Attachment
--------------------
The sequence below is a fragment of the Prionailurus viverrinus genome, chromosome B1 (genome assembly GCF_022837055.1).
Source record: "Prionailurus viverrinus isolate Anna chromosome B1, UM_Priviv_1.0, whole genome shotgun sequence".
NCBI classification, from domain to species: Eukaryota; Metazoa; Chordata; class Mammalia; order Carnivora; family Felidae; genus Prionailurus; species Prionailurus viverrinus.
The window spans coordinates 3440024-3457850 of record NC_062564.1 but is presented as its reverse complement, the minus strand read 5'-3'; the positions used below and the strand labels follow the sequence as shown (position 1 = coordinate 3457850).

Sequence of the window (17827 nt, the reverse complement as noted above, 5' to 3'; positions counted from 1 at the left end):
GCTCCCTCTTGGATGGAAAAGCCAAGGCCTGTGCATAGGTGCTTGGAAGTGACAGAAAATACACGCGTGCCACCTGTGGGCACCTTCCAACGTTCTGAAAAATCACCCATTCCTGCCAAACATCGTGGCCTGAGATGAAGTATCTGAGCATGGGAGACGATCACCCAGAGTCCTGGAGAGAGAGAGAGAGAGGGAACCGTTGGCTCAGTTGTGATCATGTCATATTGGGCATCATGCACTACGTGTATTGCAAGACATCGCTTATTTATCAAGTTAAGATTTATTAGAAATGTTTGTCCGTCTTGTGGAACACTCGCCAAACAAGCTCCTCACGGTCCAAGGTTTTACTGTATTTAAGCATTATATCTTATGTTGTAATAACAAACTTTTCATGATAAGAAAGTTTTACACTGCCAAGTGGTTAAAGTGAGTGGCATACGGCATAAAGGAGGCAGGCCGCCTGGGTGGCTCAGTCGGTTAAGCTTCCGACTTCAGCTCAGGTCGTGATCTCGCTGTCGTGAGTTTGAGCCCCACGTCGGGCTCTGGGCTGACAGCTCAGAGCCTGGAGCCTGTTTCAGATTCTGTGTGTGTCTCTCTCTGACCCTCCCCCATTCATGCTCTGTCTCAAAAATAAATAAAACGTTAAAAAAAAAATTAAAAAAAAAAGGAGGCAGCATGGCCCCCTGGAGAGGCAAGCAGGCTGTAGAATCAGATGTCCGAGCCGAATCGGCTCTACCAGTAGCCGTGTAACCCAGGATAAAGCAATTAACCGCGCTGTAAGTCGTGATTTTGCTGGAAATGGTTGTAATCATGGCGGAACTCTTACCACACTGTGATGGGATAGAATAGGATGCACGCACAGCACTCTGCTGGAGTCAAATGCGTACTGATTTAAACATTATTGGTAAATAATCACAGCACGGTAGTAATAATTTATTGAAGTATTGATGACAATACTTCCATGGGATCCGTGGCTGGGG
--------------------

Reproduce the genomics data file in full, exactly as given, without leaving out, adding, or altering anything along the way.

The sequence below is a fragment of the Prionailurus viverrinus genome, chromosome B1 (genome assembly GCF_022837055.1).
Source record: "Prionailurus viverrinus isolate Anna chromosome B1, UM_Priviv_1.0, whole genome shotgun sequence".
NCBI classification, from domain to species: Eukaryota; Metazoa; Chordata; class Mammalia; order Carnivora; family Felidae; genus Prionailurus; species Prionailurus viverrinus.
The window spans coordinates 3440024-3457850 of record NC_062564.1 but is presented as its reverse complement, the minus strand read 5'-3'; the positions used below and the strand labels follow the sequence as shown (position 1 = coordinate 3457850).

Sequence of the window (17827 nt, the reverse complement as noted above, 5' to 3'; positions counted from 1 at the left end):
GCTCCCTCTTGGATGGAAAAGCCAAGGCCTGTGCATAGGTGCTTGGAAGTGACAGAAAATACACGCGTGCCACCTGTGGGCACCTTCCAACGTTCTGAAAAATCACCCATTCCTGCCAAACATCGTGGCCTGAGATGAAGTATCTGAGCATGGGAGACGATCACCCAGAGTCCTGGAGAGAGAGAGAGAGAGGGAACCGTTGGCTCAGTTGTGATCATGTCATATTGGGCATCATGCACTACGTGTATTGCAAGACATCGCTTATTTATCAAGTTAAGATTTATTAGAAATGTTTGTCCGTCTTGTGGAACACTCGCCAAACAAGCTCCTCACGGTCCAAGGTTTTACTGTATTTAAGCATTATATCTTATGTTGTAATAACAAACTTTTCATGATAAGAAAGTTTTACACTGCCAAGTGGTTAAAGTGAGTGGCATACGGCATAAAGGAGGCAGGCCGCCTGGGTGGCTCAGTCGGTTAAGCTTCCGACTTCAGCTCAGGTCGTGATCTCGCTGTCGTGAGTTTGAGCCCCACGTCGGGCTCTGGGCTGACAGCTCAGAGCCTGGAGCCTGTTTCAGATTCTGTGTGTGTCTCTCTCTGACCCTCCCCCATTCATGCTCTGTCTCAAAAATAAATAAAACGTTAAAAAAAAAATTAAAAAAAAAAGGAGGCAGCATGGCCCCCTGGAGAGGCAAGCAGGCTGTAGAATCAGATGTCCGAGCCGAATCGGCTCTACCAGTAGCCGTGTAACCCAGGATAAAGCAATTAACCGCGCTGTAAGTCGTGATTTTGCTGGAAATGGTTGTAATCATGGCGGAACTCTTACCACACTGTGATGGGATAGAATAGGATGCACGCACAGCACTCTGCTGGAGTCAAATGCGTACTGATTTAAACATTATTGGTAAATAATCACAGCACGGTAGTAATAATTTATTGAAGTATTGATGACAATACTTCCATGGGATCCGTGGCTGGGG